Donald B. Kraybill is professor of sociology emeritus at Elizabethtown College and senior fellow in the Young Center for Anabaptist and Pietist Studies. An internationally recognized scholar, he has published many books and professional essays on the Amish and other Anabaptist communities in North America. His most recent book, What The Amish Teach Us is available from Johns Hopkins University Press and Amazon.

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    1. David Stear

      Another example

      I have read that the average wedding in the United States can cost upwards of $30,000 which is absolute insanity. I have also read that Amish weddings are very low cost yet manage to feed as many as several hundred people as they prepare their own food from their own resources, often roast chicken with mashed potatoes plus all the desserts which includes pie, cake,doughnuts and/or cookies among other things. The Amish woman makes her own wedding dress which will also be used for wearing on Sundays when there is church and the Amish man might wear a suit handed down through several generations. Can anyone imagine non-Amish Americans having a sensible wedding like that?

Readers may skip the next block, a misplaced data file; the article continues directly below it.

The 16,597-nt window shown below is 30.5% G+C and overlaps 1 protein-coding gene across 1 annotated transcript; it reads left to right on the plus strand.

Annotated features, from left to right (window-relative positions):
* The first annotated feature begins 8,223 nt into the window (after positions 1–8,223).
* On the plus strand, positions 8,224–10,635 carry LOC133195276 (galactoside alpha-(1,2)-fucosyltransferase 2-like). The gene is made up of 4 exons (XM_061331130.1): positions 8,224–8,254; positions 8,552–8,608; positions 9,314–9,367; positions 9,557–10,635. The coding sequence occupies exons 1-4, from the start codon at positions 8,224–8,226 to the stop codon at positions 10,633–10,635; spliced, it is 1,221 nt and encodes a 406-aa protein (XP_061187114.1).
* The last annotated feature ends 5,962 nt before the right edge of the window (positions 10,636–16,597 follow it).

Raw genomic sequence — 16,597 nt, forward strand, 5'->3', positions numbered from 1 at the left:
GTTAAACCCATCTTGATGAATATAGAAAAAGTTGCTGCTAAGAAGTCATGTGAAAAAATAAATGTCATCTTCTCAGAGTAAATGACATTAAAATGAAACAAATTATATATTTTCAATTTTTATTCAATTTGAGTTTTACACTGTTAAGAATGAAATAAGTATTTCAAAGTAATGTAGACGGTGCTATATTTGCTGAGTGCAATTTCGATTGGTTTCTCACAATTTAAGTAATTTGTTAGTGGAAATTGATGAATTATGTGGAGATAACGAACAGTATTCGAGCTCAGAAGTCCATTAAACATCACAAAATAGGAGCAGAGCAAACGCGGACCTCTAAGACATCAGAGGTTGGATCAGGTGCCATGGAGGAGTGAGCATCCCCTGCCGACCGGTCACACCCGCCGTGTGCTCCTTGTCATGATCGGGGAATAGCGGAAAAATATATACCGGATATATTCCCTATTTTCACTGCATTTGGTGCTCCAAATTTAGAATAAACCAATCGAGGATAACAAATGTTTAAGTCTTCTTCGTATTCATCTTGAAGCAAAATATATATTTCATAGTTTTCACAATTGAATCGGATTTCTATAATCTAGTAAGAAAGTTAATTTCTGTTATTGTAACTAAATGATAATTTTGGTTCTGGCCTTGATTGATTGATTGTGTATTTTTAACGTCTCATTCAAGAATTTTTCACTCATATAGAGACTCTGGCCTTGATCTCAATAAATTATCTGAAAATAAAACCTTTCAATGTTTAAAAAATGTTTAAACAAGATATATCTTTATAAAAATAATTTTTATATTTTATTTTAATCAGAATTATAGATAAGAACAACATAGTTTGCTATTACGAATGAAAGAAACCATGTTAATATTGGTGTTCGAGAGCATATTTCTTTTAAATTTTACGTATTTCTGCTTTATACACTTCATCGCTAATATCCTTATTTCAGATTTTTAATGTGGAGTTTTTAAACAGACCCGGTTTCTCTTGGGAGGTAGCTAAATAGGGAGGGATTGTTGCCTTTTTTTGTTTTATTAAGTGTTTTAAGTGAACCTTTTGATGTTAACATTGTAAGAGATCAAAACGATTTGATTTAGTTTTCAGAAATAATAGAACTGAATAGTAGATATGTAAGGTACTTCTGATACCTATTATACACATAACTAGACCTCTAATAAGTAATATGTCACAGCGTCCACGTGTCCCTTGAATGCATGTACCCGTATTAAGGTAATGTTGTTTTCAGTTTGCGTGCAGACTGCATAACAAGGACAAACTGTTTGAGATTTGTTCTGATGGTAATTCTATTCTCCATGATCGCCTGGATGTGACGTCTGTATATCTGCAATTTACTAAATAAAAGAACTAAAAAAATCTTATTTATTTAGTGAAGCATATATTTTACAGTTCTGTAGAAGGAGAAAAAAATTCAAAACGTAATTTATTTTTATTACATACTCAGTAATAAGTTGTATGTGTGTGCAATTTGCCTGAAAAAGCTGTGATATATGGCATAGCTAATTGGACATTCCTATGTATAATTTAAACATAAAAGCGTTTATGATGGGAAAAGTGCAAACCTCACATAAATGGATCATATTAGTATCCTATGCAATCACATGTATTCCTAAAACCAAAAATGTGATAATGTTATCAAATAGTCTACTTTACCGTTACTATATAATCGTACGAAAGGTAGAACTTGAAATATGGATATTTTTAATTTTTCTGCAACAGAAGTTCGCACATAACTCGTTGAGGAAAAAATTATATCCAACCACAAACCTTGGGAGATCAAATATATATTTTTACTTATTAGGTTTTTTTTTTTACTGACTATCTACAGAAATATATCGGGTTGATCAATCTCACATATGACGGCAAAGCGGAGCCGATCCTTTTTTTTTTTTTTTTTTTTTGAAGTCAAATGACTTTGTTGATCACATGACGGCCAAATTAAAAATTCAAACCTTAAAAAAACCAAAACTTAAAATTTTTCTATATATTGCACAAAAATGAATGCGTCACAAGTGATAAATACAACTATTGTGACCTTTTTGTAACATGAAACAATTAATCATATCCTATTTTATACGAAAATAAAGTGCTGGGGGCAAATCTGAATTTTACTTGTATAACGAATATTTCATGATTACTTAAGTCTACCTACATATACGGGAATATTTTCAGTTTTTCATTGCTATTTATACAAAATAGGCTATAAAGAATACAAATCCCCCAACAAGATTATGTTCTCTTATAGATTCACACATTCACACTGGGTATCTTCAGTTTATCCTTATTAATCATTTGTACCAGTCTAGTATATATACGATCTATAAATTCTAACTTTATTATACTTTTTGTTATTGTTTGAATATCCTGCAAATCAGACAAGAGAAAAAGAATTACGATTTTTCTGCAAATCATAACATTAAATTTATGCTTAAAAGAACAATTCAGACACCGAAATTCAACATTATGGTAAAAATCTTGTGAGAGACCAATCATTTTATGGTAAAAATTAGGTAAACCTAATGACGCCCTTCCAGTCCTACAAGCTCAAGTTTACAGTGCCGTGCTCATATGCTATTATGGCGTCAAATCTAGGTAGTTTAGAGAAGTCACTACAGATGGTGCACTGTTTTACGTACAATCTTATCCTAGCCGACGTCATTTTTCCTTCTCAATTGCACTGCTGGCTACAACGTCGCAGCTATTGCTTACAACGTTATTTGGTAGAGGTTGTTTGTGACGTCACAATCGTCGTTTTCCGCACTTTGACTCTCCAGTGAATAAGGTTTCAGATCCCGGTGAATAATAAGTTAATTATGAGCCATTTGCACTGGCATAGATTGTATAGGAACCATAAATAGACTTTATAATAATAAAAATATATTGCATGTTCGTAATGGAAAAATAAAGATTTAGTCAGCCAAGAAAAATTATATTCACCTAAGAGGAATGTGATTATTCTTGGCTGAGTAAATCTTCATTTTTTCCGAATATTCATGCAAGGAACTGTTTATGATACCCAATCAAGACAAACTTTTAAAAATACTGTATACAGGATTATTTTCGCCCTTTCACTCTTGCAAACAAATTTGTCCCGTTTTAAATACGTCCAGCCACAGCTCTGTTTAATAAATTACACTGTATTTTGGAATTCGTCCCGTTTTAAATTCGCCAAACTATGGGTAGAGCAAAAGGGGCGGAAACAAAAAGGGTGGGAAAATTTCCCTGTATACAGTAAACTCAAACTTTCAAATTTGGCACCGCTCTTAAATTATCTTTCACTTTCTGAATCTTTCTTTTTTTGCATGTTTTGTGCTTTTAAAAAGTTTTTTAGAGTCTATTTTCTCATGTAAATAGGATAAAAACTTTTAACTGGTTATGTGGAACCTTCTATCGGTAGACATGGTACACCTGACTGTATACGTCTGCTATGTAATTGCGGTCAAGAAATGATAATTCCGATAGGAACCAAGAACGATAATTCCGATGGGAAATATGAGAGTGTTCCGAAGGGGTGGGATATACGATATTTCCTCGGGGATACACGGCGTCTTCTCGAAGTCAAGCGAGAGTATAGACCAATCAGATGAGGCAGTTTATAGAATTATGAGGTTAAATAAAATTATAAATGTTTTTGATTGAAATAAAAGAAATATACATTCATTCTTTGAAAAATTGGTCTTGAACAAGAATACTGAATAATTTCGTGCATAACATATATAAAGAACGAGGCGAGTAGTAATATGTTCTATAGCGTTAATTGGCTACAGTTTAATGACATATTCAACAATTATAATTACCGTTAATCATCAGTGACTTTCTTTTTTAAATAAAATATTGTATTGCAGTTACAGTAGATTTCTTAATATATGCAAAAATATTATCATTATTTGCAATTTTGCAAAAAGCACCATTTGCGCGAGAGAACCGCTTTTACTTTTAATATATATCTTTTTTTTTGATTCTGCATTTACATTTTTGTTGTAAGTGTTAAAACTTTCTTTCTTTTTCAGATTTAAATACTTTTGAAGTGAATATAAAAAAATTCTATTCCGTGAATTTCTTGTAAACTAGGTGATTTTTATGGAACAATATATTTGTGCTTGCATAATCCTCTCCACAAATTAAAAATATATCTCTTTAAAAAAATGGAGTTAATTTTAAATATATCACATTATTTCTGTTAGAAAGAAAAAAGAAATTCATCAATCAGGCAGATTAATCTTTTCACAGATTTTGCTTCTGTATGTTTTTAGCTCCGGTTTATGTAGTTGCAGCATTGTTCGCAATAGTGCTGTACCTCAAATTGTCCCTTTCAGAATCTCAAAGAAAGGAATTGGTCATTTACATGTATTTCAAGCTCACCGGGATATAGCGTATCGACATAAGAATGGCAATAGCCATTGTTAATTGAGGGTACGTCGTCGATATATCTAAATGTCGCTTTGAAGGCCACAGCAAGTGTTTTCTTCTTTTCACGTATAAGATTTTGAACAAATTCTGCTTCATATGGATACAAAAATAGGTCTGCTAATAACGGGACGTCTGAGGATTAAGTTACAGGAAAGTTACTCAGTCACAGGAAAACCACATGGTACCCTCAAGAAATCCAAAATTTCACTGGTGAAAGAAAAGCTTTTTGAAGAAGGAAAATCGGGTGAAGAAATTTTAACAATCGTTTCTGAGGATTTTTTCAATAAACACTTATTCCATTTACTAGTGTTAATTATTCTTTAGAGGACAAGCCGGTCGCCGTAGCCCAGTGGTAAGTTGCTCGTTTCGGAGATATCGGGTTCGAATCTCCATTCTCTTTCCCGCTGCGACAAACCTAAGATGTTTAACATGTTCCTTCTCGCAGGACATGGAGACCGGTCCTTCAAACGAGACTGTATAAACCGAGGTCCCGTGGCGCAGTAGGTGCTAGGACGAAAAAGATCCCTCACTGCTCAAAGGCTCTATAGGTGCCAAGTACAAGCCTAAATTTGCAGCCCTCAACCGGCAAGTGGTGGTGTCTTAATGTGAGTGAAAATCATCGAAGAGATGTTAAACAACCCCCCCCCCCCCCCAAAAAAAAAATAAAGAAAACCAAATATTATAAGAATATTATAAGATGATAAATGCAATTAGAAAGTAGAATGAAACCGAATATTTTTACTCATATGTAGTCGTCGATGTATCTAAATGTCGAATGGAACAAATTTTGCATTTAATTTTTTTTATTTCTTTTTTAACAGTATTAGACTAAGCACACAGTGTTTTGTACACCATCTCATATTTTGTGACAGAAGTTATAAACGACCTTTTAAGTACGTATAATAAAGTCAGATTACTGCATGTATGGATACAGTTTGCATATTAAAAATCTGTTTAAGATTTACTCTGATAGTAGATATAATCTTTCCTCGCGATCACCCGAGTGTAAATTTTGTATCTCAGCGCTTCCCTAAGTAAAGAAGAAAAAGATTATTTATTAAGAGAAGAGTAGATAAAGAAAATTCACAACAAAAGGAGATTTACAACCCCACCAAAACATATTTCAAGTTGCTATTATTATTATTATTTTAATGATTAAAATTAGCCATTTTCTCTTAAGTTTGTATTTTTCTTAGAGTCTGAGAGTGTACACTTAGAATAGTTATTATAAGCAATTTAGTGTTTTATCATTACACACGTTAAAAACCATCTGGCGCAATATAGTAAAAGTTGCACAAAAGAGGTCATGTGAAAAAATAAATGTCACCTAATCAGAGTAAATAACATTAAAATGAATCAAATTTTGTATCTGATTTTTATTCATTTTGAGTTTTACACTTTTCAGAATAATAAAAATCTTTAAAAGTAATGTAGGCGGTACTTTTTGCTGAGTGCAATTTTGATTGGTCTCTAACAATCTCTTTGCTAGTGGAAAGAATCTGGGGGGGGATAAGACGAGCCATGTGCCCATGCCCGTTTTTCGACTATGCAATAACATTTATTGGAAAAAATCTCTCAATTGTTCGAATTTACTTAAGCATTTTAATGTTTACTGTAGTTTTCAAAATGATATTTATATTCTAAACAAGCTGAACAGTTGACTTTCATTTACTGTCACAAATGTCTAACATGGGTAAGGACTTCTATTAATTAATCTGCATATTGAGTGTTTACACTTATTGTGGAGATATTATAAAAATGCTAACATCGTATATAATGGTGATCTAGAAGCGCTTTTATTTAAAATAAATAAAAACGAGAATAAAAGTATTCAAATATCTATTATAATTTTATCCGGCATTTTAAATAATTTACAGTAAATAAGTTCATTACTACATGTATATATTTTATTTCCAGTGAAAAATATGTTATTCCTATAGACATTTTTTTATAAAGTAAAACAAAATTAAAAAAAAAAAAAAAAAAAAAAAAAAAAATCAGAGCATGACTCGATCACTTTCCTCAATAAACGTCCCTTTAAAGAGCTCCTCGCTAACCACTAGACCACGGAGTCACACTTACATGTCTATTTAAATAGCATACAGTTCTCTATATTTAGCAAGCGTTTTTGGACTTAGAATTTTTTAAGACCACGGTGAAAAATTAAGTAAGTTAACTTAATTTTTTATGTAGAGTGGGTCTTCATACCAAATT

1. I’m kind of replying in reverse order here but good point on the wedding cost David, I was thinking along similar lines. Yes I think you are going to get a lot more bang for your buck (in significant part by tapping into that community, of course) and also the Amish definition of over-the-top is a lot different than the English one.

    2. Sunflower

      Donald Kraybill

      Looking forward to this very much! Thanks for telling us about it Erik. The Amish way of putting on a wedding seems so much better than what most people have been doing. Even though it’s still a lot of work (all that cooking) it’s like the wedding/reception is a gift from the whole community to the newly married couple. And they don’t start out their lives together in debt.